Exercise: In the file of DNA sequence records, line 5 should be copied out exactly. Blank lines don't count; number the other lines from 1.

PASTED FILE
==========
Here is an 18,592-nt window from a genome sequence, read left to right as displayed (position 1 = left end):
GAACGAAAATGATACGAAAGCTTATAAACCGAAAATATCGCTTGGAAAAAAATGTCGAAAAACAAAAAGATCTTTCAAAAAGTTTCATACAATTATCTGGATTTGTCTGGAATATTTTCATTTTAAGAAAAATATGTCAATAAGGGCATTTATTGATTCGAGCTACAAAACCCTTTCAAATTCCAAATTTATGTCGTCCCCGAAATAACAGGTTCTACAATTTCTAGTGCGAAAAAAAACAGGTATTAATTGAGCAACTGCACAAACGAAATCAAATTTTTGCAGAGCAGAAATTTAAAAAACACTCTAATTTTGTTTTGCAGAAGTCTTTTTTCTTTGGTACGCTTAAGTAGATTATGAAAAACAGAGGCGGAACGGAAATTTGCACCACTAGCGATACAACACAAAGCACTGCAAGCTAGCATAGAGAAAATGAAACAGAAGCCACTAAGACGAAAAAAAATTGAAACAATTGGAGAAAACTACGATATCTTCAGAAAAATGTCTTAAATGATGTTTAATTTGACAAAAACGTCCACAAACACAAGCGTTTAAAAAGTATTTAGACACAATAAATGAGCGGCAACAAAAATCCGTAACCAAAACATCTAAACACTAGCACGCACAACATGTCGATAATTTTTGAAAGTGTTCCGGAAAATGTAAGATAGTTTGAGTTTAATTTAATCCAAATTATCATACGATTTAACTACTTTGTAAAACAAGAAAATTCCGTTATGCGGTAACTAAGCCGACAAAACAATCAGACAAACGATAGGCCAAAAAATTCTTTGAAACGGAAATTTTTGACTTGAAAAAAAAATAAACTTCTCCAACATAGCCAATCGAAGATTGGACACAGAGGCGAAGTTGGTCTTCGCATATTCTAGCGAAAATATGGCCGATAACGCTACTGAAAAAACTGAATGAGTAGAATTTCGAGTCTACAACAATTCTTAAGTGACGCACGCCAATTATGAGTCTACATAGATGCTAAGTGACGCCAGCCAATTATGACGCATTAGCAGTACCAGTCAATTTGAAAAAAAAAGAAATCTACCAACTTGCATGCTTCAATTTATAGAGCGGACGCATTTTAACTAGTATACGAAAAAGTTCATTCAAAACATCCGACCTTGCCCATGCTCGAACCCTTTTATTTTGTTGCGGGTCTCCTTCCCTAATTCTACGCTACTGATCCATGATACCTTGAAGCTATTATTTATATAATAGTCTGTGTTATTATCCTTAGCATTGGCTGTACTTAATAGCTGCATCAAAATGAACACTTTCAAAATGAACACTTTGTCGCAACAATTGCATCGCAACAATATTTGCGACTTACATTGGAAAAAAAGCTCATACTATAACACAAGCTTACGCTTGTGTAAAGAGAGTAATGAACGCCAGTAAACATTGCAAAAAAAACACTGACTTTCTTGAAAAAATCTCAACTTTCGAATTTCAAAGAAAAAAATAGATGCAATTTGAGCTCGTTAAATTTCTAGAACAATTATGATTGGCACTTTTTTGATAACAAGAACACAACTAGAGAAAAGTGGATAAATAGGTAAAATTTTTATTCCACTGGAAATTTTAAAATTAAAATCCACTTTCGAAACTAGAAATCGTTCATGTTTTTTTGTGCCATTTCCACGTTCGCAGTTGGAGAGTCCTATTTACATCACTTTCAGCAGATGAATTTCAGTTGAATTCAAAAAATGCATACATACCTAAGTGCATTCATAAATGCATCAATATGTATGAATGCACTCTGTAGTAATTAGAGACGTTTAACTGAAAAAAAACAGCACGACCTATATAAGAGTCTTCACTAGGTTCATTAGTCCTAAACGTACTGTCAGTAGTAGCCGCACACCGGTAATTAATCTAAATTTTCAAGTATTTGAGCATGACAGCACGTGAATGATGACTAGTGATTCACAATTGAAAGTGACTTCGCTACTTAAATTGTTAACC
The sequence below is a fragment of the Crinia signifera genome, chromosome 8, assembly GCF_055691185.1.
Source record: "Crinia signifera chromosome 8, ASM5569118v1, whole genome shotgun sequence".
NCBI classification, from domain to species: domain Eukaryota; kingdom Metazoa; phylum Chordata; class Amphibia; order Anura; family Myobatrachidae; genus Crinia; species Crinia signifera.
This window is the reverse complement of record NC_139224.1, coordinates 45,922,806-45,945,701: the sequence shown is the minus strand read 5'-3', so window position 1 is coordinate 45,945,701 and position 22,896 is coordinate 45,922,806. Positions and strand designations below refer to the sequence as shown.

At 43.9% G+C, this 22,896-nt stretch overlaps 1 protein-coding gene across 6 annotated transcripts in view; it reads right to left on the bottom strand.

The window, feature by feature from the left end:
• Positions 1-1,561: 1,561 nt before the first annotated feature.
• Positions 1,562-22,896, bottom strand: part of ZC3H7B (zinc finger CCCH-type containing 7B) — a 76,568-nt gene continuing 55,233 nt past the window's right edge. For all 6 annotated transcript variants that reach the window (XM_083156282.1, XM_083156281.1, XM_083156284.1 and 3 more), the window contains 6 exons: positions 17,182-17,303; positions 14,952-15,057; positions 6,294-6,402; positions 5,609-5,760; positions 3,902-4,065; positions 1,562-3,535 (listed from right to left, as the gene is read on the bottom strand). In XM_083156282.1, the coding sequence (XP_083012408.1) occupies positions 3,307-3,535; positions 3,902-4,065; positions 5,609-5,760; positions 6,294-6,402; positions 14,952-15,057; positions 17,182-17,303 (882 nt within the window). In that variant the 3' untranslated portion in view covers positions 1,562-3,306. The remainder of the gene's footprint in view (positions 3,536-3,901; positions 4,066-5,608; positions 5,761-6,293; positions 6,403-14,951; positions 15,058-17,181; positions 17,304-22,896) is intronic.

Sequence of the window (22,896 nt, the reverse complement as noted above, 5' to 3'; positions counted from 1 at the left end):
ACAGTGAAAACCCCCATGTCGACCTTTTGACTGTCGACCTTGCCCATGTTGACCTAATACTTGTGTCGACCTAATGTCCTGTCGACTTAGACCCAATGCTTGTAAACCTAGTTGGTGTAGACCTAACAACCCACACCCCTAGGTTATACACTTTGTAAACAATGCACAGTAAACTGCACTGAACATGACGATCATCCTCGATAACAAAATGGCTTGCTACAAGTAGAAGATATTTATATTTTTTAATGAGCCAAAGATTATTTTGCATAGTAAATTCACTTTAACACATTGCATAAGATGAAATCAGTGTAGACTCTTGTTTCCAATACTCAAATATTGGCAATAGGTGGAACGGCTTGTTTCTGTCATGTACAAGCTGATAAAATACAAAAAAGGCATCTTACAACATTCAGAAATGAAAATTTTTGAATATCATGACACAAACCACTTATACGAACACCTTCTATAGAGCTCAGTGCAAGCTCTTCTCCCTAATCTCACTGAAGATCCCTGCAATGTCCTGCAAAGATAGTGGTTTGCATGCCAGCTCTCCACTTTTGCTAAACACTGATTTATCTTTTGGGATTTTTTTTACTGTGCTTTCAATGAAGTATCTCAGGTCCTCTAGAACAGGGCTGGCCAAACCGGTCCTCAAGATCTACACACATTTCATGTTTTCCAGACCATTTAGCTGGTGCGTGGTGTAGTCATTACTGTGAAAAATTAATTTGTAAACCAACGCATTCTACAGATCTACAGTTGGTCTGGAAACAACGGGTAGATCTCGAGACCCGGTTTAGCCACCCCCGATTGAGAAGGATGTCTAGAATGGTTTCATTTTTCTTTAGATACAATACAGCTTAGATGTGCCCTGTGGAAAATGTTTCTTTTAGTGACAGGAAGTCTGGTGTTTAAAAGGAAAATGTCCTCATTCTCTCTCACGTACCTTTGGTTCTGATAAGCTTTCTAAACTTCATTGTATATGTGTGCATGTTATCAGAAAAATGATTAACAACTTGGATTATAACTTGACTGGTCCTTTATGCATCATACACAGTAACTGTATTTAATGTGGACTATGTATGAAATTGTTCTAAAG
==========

NCBI classification, from domain to species: domain Eukaryota; kingdom Metazoa; phylum Chordata; class Amphibia; order Anura; family Myobatrachidae; genus Crinia; species Crinia signifera.